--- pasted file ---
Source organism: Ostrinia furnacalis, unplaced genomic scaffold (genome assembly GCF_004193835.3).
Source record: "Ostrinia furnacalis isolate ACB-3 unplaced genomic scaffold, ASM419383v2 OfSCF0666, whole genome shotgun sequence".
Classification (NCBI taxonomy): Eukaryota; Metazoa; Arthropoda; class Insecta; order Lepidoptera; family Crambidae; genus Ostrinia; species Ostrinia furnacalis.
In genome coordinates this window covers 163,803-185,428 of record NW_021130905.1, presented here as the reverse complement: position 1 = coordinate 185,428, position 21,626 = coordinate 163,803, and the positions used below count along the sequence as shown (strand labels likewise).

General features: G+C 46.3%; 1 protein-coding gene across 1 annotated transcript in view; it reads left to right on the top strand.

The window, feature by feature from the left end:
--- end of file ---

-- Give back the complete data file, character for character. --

Source organism: Ostrinia furnacalis, unplaced genomic scaffold (genome assembly GCF_004193835.3).
Source record: "Ostrinia furnacalis isolate ACB-3 unplaced genomic scaffold, ASM419383v2 OfSCF0666, whole genome shotgun sequence".
Classification (NCBI taxonomy): Eukaryota; Metazoa; Arthropoda; class Insecta; order Lepidoptera; family Crambidae; genus Ostrinia; species Ostrinia furnacalis.
In genome coordinates this window covers 163,803-185,428 of record NW_021130905.1, presented here as the reverse complement: position 1 = coordinate 185,428, position 21,626 = coordinate 163,803, and the positions used below count along the sequence as shown (strand labels likewise).

General features: G+C 46.3%; 1 protein-coding gene across 1 annotated transcript in view; it reads left to right on the top strand.

The window, feature by feature from the left end: